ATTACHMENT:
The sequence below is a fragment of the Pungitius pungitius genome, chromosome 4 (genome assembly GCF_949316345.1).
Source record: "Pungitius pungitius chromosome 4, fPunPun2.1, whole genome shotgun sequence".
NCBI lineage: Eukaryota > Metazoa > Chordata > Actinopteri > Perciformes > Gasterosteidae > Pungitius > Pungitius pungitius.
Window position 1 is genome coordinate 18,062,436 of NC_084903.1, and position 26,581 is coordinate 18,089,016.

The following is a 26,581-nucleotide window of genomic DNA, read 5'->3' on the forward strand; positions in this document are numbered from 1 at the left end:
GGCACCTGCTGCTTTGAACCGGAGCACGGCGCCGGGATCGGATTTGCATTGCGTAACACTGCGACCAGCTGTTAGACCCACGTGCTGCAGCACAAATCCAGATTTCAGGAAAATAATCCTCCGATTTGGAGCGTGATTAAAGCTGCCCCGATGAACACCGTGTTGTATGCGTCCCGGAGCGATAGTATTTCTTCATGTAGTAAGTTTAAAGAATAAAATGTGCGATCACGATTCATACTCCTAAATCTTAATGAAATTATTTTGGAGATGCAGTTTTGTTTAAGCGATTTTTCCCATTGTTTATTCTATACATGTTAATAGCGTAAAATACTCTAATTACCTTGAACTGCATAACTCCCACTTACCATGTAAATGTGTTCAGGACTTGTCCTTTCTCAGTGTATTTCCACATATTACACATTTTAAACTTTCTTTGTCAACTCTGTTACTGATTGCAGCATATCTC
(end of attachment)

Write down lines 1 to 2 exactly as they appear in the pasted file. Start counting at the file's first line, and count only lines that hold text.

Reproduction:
The sequence below is a fragment of the Pungitius pungitius genome, chromosome 4 (genome assembly GCF_949316345.1).
Source record: "Pungitius pungitius chromosome 4, fPunPun2.1, whole genome shotgun sequence".